After first announcing it last month Telstra has now officially launching its new rewards program – Telstra Plus.
From today members can start earning points that can be redeemed for for tech products down the track.
This is a first for Australian telcos, which is exciting. But it still needs some work.
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Membership is open to any Telstra customer, regardless of what their service is. From mobile to broadband and everything in between – if it comes with a Telstra bill, it counts. You do need to opt in, though. If you forget you can’t try to claim missing points later.
Members earn 10 points for every $1 of eligible spend that’s attached to their monthly Telstra account and/or pre-paid recharges.
There will also periodically be chances for members to earn bonus points, like when they add a new service to their account. Keeping with that theme, Telstra is currently running an introductory offer where you can earn a minimum of 1,000 bonus points (and up to 10,000) for signing up, depending on your spend.
Once you have a certain amount of points you’ll be able to redeem them through the Telstra Plus online rewards store, which will be going live in July. It’s unclear how many products will be available and what the ratio will be between points and points + cash redemption, but we do have a few examples of what will be on offer:
Considering that the Telstra TV3 is $219 to buy outright, it’s a little tough to justify the additional 40,000 points required for redemption. That’s $4,000 worth of spend in Telstra services to save $104 – if there are no bonus points in play.
Similarly, the Netgear Nighthawk M2 has an RRP of $384. To redeem through the Telstra Plus store you need to spend 15,000 points + $215. That equates to $1,500 of spend on Telstra services for only $169 knocked off. Again, it may work out slightly better if you have earned bonus points.
At least you won’t need to lay down any cash for a Google Home Mini. But you will need $1,400 worth of points.
Some of these products are going to require a lot of point saving for something you still need to lay down a chunk of cash for. This will be be more plausible for some customers than others. Families with multiple phone plans and broadband through Telstra may find that racking them up won’t be as difficult. But it’s likely to be tough going on smaller households who don’t have a slew of Telstra services under their belts. They may need to save for months or even years.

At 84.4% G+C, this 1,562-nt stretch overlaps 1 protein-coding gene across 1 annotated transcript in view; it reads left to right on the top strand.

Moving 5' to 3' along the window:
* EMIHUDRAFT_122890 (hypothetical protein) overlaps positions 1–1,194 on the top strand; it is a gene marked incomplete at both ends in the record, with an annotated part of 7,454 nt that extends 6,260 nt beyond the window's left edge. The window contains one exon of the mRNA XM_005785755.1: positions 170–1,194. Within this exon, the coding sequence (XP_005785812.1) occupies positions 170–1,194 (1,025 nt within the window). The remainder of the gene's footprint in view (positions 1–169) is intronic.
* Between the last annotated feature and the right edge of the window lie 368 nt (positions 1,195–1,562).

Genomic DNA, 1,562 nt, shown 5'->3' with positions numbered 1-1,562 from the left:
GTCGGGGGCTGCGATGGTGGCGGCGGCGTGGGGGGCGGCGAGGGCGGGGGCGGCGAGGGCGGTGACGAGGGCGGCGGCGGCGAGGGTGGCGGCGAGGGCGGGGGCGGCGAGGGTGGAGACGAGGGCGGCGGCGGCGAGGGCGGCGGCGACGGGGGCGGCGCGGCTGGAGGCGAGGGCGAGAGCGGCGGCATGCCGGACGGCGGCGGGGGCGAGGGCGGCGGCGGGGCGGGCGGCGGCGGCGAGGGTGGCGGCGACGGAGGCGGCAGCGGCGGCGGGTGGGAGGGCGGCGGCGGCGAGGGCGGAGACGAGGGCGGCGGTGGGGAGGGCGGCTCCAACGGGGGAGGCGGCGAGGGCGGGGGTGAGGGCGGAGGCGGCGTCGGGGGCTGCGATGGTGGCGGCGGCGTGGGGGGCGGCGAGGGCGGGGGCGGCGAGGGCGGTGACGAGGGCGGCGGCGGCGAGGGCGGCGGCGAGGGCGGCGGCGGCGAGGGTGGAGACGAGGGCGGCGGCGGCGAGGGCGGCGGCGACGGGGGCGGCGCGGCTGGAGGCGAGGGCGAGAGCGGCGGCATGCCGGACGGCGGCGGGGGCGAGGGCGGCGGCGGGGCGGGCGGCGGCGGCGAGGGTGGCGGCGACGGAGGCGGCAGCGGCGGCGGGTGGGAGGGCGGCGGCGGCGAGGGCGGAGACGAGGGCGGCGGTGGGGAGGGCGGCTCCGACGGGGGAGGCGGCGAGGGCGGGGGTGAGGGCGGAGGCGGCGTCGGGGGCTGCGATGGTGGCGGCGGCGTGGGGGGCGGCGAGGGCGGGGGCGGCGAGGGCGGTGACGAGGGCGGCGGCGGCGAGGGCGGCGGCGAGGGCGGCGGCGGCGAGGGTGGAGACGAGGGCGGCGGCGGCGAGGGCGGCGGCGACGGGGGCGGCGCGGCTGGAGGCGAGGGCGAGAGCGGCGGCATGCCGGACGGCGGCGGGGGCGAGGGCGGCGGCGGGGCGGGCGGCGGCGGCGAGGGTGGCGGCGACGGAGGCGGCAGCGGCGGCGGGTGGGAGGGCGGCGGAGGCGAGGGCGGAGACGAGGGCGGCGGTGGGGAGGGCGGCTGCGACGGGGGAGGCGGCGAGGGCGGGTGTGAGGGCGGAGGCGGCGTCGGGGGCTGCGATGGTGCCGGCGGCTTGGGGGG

Singles in particular may find it hard to earn enough points to redeem something in a timely fashion.
To be fair, it’s not like the program costs anything. If you’re paying a bill anyway and can also passively earn points to get some discounts, that’s great. And Telstra is the first Australian telco to even attempt a rewards system like this.
And the program doesn’t just stop at point collection. It also has a member tier component that is based upon your previous 12 month’s spend with the telco. The free tiers are called Member, Silver and Gold (no Bronze for some reason) and get you the following:
- Members ($0 – $1,499 annual spend) – Have access to discounted movie and sport tickets, exclusive pre-sale tickets
and money can’t buy experiences across a variety of sport and entertainment.
- Silver ($1,500 – $2,999 annual spend) – Will receive a one-off Telstra Platinum tech support call per year and a TTVBO
credit for $75 (to be activated before 31 July 2019) – the equivalent of 12 SD new release
movies, and a one month Kayo Basic subscription.
- Gold ($3000+ annual spend) – Will receive 24×7 tech support over the phone and online through Telstra
Platinum valued at $120 per year. Gold members will also receive a TTVBO credit to the
amount of $110 (to be activated before 31 July 2019), which is the equivalent of 18 SD new
release movies, and a three month Kayo Basic subscription.
Considering that membership is free, it’s fun to get bonuses for continuing to pay for something. Discounted tickets are great and this makes it feel like a continuation of the Telstra Thanks program, which will be phased out and replaced by Telstra Plus.
But to be really compelling for customers, Telstra Plus should include consistent points-based benefits for higher tier members. For example, with Qantas’ Frequent Flyer program you earn 25% more points for being a silver member, 50% more for gold and 100% more for platinum.
While something that extreme may not be viable at the present time for Telstra, some extra points outside of the occasional bonuses for high tier members would certainly be a good way to attract new customers and encourage multi-service purchase.
Additionally, anyone familiar with airline-based rewards programs will know that the best way to use your points are through services (upgrades, flights, etc) as opposed to physical products. In Telstra’s case, service-based redemptions aren’t solidly on the table, and that’s a shame.
While there has been some talk of handset discounts, there are no hard details on that as yet.
It would be amazing to see Telstra open up the redemption possibilities to include services in the future. Being able to spend your points on things like international roaming would bean extremely attractive benefit.
And perhaps this is something that is on the cards for a later date. After all, only so much can be expected while rolling out a new national rewards program.
But it’s definitely something that would transform Telstra Plus from something that is nice to have for free to a program that people would seriously considering abandoning other telcos for.